Like I said: this isn't an accusation or a statement of fact. But if you asked me to honestly guess, based on Clarett's two statements, plus the suggestion that the whole car-borrowship story was repeated almost exactly (again, unproven) with Troy Smith a few years later, I find Maurice's original statement far more believable than his retraction of them, meaning my best guess is that those things were occurring at OSU.

In his mind, I think Maurice was trying to convince NFL teams that Ohio State, not he, was at fault for making him act like he's above the NCAA. I don't doubt that his reasons for saying it were the mark of a person not able to take responsibility for himself -- which is pretty much a dead giveaway that this guy has major personality problems that can lead to criminal behavior. What's interesting though is that he named specific examples, where if he was trying to fabricate a scenario where OSU was responsible for his big head, why not just talk about being a big man on campus instead of naming specific violations? I think he was pissed at OSU and tried to betray them to save himself, and then found that people in football care far more about OSU than they do him.


December 29th, 2010 at 2:20 PM ^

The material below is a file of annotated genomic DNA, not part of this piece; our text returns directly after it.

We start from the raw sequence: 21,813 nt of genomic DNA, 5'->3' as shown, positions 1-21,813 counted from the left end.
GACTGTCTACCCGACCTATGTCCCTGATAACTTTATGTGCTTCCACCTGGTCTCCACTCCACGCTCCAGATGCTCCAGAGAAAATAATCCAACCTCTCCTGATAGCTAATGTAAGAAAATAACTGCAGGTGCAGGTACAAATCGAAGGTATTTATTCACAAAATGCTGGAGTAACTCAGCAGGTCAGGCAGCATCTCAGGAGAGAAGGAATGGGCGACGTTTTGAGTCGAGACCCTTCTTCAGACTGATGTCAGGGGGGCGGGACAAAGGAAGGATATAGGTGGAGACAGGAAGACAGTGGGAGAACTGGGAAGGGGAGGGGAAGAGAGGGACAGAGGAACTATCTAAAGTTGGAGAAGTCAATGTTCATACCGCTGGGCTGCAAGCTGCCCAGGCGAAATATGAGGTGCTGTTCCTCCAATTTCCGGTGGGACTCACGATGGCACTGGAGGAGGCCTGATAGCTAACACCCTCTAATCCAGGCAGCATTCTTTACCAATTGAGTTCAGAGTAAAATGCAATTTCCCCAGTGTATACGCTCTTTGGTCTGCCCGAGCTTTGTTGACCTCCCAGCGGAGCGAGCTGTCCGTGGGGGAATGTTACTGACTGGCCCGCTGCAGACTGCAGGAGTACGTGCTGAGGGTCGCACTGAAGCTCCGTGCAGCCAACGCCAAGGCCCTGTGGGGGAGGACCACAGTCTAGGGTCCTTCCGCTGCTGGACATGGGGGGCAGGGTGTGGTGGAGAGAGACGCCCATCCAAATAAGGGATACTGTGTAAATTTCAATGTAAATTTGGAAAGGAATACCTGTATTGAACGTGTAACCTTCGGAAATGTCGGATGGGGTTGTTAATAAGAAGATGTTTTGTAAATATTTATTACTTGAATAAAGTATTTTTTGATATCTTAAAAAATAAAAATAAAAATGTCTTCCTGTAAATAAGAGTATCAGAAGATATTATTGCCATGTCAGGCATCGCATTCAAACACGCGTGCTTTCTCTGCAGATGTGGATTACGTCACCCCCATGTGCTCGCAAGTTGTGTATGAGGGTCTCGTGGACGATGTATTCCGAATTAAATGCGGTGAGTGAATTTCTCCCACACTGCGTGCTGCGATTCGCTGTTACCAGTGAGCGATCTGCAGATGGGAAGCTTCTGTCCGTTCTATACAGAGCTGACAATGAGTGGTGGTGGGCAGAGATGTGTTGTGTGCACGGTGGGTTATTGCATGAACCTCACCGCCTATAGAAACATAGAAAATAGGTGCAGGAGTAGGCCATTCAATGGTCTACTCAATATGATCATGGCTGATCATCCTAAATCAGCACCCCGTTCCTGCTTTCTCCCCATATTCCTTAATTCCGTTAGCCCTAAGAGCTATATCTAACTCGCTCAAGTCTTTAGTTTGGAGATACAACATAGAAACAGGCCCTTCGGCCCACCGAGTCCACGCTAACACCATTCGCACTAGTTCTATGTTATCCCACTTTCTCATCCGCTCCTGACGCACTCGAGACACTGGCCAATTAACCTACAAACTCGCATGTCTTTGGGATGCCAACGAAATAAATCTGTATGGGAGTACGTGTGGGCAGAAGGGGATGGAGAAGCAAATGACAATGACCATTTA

doesn't need to end up here in 5 minutes. We are all fanatical enough to check that website ourselves or are tech savvy enough to setup RSS feeds.

For a guy making a living (if mgopoints can be called that) posting one single youtube video over a dozen times every day supposedly because you deem those threads not worthy of the interwebs, you generate a lot of dredge yourself.


December 29th, 2010 at 2:21 PM ^

I think any publisist would tell them to just keep their mouths shut for a while.  The fact that they are trying to defend themselves in the face of such ridiculousness makes them seem even more disingenuous.  Is it just me, or is the violation/suspension stuff getting more and more press over the past half decade or so?  Maybe that has something to do with it.


December 29th, 2010 at 2:31 PM ^

1. This argument by the NCAA is dumb because the ratings will not be as high if fewer high-profile players are in the game, which will subsequently lower the value of advertising.

2.  Michigan would likely be treated the same way for the same reason.


December 29th, 2010 at 2:37 PM ^

It is all about money, yes the NCAA doesn't collect money from the games but the ads are where they make the money.  The NCAA just put this out there to appear PC, when everyone knows what is really going on behind the scenes.